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Wednesday, 28 September 2016 13:50

USDA loan hang-up: Blessing in disguise?

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Another of Canton’s highly anticipated capital improvements on the horizon is a new municipal pool to replace the leaky aging one that has served residents for more than 70 years. 

The complex 10-part financing package town leaders created to pay for the $2.2 million pool includes private donations, municipal funding, a $350,000 grant from the N.C. Parks and Recreation Trust Fund and a $1 million loan from the U.S. Department of Agriculture.

But that loan, which was supposed to be one of the more easily attainable components of the financing package, is now in jeopardy because of Congress’s decision to defer funding to the USDA’s rural development program that administers such loans. 

Although that funding may reappear in the future, for now it’s not an option, and it may not be an option in the future, either, if the town is to open the new pool in time for next summer’s busy season. 

Early reports on the loan situation revealed a “chicken little” syndrome, with some predicting the demise of the project altogether, but Canton Assistant Town Manager Jason Burrell doesn’t share in the pessimism; in fact, this may be the best thing that’s happened to Canton in some time.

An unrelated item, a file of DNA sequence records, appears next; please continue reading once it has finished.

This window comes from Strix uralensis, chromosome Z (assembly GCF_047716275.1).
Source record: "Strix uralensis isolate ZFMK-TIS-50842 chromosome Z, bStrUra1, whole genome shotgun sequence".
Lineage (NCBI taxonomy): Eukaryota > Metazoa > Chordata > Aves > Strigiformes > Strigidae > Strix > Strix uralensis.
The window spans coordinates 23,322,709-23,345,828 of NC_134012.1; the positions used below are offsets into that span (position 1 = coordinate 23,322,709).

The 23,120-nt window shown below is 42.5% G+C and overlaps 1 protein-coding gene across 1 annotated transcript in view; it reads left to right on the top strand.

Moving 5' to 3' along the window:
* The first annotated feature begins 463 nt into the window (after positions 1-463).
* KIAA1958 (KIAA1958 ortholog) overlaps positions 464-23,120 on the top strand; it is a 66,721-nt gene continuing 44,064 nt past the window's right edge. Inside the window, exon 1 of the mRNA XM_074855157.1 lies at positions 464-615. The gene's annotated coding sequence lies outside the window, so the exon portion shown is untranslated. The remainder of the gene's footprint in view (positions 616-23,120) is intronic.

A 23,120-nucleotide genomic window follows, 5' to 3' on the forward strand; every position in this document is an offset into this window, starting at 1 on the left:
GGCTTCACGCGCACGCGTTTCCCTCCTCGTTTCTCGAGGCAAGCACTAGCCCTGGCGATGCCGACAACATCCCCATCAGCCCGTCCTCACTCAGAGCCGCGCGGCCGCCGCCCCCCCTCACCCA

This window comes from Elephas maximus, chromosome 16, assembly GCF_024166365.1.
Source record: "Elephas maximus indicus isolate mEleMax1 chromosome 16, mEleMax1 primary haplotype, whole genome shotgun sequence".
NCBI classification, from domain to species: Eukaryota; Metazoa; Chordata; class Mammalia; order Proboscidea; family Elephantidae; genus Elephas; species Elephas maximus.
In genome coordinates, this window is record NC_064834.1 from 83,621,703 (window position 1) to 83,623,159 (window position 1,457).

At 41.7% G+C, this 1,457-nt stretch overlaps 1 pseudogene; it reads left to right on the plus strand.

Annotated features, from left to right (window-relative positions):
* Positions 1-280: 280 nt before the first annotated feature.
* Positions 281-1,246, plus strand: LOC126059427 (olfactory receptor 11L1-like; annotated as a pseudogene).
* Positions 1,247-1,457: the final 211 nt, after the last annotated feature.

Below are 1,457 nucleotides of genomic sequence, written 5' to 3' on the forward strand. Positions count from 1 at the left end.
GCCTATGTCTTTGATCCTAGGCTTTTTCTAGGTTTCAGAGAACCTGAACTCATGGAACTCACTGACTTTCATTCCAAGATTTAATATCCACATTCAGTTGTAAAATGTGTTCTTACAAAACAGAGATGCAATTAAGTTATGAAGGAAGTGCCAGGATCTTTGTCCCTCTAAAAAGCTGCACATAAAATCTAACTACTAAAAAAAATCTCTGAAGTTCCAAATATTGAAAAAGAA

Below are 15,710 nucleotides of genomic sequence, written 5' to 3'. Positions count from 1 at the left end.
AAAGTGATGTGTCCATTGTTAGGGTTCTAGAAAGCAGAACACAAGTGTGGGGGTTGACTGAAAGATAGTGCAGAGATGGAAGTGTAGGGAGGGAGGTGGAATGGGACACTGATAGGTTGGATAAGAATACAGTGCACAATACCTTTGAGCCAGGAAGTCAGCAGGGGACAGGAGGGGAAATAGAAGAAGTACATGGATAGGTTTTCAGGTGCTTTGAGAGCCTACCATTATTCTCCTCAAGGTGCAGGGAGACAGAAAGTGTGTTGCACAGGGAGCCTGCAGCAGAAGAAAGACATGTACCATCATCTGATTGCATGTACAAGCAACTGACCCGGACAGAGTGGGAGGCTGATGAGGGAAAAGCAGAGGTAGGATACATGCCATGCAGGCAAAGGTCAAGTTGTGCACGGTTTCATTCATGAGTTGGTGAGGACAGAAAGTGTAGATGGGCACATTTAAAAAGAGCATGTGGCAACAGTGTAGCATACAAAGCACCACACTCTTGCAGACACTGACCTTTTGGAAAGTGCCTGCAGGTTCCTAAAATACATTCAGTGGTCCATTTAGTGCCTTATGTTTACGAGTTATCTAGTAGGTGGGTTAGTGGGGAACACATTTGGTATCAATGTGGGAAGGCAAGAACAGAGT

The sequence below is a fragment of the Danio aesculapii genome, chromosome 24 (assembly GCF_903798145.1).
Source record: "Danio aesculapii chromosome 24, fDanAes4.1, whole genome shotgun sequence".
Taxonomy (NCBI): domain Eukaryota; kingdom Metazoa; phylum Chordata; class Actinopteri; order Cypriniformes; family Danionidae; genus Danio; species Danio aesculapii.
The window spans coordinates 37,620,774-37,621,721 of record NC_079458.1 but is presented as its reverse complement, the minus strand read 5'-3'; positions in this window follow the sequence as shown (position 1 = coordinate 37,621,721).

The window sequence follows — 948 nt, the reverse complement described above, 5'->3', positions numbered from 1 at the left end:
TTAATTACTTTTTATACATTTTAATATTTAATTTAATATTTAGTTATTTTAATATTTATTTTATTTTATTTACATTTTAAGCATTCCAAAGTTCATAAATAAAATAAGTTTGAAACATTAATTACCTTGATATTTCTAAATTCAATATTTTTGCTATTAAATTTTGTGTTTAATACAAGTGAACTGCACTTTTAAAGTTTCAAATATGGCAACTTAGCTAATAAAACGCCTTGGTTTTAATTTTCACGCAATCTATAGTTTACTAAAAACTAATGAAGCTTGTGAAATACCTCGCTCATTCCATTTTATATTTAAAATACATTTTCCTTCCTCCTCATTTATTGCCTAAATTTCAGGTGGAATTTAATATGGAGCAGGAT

“I think in terms of the USDA loan not being an option at this point to keep along with the time frame the board is trying to get the pool completed — I don’t think it’s that big of a deal,” Burrell said. “The financing will come.”

Canton’s best option is to seek financing through commercial lenders, who offer a term significantly shorter than the USDA’s 40-year length. Of course, the shorter term from a commercial lender would come with a slightly higher interest rate, but could result in a cost savings anyway. 

“Probably it’s theoretically better to do a 25-year loan, as opposed to 40. The interest rate isn’t that different — I think there is some savings doing a conventional financing loan,” he said. 

And it may just be easier to accomplish; working with local commercial lenders is easier than dealing with an expansive federal agency. 

“The USDA is a good resource, and a good option for funding, but the process is so slow,” he said. “Not so much the application process, but just the federal government part of it is so slow.”

Burrell went on to recount a situation that illustrates why waiting on the USDA is a bad idea. 

“A couple of years back, we were looking at putting in a new fire truck. We were trying to get a USDA loan for that and we had to — something with EPA was changing on newer trucks, so we had to move relatively quickly to get this truck or it was going to be like $40,000 more for some emissions thing,” he said. 

The USDA holds its cards close to its vest with regard to who gets funding and who doesn’t — either you’re in, or you’re in limbo, Burrell said. 

“That’s where we were with that fire truck. We had to make a decision. So we had to pull the trigger, and I think we did that through BB&T, the financing,” he said. “The truck was ordered, we got the truck, and it had been on the road for like three months and then the USDA came back and said, ‘Hey, your loan’s approved!’”

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